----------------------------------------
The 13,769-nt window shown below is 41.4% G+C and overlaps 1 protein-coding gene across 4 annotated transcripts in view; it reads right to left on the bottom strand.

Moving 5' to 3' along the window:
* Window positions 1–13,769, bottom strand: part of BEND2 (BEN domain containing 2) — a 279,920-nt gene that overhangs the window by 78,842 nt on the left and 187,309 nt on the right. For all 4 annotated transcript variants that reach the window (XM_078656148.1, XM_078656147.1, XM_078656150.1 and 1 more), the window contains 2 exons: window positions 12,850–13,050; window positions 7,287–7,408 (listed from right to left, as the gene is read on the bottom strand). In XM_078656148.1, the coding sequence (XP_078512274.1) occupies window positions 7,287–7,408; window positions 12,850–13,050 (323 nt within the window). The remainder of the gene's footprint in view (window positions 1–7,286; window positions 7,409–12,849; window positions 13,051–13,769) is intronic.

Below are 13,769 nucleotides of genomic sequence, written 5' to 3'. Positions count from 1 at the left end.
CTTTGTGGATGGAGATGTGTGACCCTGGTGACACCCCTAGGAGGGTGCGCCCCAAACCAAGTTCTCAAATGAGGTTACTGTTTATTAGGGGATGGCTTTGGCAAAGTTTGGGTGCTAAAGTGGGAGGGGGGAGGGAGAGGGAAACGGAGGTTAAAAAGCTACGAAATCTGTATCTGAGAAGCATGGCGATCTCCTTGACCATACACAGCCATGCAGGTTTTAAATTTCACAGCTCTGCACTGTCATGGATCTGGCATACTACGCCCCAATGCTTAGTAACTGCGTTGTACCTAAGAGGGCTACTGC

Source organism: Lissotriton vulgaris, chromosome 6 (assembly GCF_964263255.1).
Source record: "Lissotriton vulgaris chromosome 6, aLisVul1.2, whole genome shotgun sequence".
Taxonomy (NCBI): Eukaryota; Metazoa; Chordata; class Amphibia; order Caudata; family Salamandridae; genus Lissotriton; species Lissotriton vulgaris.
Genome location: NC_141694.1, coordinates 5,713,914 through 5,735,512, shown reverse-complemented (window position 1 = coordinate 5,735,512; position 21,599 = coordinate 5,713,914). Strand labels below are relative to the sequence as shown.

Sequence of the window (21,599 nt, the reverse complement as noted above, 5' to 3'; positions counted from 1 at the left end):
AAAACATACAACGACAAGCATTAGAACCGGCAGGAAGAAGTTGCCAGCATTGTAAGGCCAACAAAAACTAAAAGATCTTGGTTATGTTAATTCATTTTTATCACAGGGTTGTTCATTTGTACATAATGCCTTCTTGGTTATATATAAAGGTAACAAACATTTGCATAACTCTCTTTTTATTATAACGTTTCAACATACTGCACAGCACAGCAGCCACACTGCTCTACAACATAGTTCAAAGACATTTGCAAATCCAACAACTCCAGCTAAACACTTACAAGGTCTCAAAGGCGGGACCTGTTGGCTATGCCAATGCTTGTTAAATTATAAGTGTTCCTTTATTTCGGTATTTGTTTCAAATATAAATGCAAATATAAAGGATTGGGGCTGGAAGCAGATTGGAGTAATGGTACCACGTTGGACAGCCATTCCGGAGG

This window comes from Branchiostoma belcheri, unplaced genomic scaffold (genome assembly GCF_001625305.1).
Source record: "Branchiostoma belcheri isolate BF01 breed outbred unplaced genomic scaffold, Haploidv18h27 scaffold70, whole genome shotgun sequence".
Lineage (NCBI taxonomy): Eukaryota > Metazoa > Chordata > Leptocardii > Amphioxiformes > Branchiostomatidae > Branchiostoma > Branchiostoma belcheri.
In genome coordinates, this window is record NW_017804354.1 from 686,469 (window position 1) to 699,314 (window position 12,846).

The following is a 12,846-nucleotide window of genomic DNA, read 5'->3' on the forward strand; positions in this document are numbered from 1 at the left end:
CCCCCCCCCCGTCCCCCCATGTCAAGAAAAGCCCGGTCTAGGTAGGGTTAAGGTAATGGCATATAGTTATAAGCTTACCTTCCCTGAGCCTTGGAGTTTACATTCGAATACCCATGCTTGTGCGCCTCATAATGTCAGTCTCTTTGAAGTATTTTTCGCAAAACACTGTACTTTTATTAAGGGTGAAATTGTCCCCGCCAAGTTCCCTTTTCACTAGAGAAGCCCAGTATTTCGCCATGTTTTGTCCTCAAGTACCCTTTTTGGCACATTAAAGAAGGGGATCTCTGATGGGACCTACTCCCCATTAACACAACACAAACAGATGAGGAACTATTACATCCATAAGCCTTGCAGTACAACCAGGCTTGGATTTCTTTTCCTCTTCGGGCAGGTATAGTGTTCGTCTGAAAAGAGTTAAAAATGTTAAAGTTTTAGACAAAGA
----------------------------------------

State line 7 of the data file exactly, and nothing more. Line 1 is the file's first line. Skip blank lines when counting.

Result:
Source record: "Lissotriton vulgaris chromosome 6, aLisVul1.2, whole genome shotgun sequence".